Archived Story

Studebaker National Museum hosts trivia competition

Published 8:22pm Thursday, February 16, 2012

The Studebaker National Museum hosts a trivia night March 24.

The event will take place in the AM General Atrium, 201 S. Chapin St. in South Bend.

Doors open at 5:30 p.m., with all galleries open for touring.  Guests can visit “Sirens of Chrome,”  a pictorial collection of auto show history from the turn of the 20th century to the present day.

The exhibit highlights the use of sex appeal and its power to sell automobiles.  Participants can also see two new arrivals to the collection: a 1922 Studebaker Big Six child’s hearse, the only Studebaker children’s hearse known to still exist and a 1932 President St. Regis Brougham.

The first question of 100  in 10 categories will be thrown out at 7 p.m.  Grand prize will be $300 to the winning team.  A cash bar will be provided; bring your own munchies.

To register a team, call the museum at (574) 235-9714 or mail registration with payment to the Studebaker National Museum, 201 S. Chapin St., South Bend, IN 46601.  There is a $150 entry fee per team, and teams may have as many as 10 players.

On exhibit
They’ve been called models, sex symbols and eye candy, as well as informative, knowledgeable and engaging product specialists. The fascinating women (and men) of the auto shows, the progression of their role in selling cars and the distinctly human presence that makes the auto show unique is the focus of a new exhibit, “Sirens of Chrome,” on display at the Studebaker National Museum through April 1.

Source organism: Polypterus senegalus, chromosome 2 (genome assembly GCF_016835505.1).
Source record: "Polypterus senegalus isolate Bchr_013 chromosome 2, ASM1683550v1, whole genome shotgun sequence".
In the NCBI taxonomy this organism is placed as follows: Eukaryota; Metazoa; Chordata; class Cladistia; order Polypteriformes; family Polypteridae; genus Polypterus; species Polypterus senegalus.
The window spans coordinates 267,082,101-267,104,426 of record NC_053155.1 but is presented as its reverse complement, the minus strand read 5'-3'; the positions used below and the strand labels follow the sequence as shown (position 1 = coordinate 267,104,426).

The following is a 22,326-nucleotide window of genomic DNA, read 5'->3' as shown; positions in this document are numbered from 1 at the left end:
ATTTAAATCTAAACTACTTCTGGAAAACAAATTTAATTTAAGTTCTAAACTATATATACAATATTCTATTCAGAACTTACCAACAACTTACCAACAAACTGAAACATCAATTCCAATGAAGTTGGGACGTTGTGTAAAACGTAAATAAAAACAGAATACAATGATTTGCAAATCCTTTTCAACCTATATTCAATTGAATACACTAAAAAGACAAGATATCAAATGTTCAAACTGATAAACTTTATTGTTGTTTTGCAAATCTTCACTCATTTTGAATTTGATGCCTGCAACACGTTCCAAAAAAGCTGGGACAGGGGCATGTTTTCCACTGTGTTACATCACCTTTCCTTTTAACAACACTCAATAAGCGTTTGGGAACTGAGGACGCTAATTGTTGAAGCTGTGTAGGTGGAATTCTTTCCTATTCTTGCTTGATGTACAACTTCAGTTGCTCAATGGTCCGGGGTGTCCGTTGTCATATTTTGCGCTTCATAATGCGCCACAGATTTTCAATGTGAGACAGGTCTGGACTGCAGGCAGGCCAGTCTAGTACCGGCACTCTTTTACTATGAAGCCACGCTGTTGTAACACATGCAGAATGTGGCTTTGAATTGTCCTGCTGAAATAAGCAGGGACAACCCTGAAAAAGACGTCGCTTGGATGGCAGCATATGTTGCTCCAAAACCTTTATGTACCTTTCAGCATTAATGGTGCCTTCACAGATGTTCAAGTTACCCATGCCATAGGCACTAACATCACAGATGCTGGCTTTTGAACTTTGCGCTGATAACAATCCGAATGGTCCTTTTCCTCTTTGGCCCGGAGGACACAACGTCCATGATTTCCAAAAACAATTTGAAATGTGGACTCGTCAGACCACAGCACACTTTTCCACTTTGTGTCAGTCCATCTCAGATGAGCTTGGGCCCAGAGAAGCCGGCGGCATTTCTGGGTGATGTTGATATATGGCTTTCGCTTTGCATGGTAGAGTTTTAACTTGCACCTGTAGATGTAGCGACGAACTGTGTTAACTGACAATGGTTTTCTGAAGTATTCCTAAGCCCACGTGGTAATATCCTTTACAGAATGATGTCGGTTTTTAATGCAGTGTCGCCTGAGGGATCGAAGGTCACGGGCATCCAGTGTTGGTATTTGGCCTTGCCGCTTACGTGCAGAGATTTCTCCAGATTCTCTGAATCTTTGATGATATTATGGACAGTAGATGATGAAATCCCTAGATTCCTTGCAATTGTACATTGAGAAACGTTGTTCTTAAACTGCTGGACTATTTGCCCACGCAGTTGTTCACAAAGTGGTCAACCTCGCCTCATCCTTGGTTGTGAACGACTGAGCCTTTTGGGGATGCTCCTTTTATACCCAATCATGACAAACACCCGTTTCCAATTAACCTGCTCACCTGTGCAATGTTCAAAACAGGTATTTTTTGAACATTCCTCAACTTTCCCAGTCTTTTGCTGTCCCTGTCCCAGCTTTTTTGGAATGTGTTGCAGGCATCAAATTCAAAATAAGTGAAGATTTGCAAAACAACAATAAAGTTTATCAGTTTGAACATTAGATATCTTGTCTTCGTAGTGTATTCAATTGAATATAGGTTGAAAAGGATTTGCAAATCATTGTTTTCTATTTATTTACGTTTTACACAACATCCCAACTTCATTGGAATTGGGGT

The traveling exhibit takes visitors on a visual joyride through auto show history and features a treasure trove of rare images of turn-of-the-century goddesses, 1950s sex symbols and today’s highly trained product specialists. The exhibit showcases posters and photographs of human hood ornaments, fast cars and vintage auto show fashions.
“The talent at auto shows throughout the past century have actually gone through as much of an evolution as the cars themselves,” said Margery Krevsky, founder and owner of Productions Plus–The Talent Shop, a nationwide go-to company that recruits, outfits and trains talent for auto shows, and author of the award-winning book, “Sirens of Chrome: The Enduring Allure of Auto Show Models,” which served as the muse for the exhibition. “Auto show models truly morphed from ‘plaster to poster to person’ and now serve as ambassadors of their brand who entice customers with facts and vehicle comparison information.”
Following the format of the book, the “Sirens of Chrome” exhibit includes many historical photos that have been carefully culled from private collections, auto enthusiast portfolios and the National Automotive Historical Collection of the Detroit Public Library that tell the larger story of auto show models and the timeless allure of automobiles.
Attendees of the Sirens of Chrome exhibit will discover whose “body” inspired the Rolls-Royce hood ornament, the Spirit of Ecstasy, and who sat in a “rumble seat” with 1930s silver-screen goddess Joan Blondell. They will see the depth of information included from the Dagmar Bumpers, gawk at the over-the-top opulence of the Somali leopard pelt-upholstered 1950 Cadillac Debutante and view in wonder at the fur-clad model atop a Soviet-built Lada.
In total, the exhibit features nearly 75 pieces, some of which are photographs, posters, auto show programs and automobile magazine covers.

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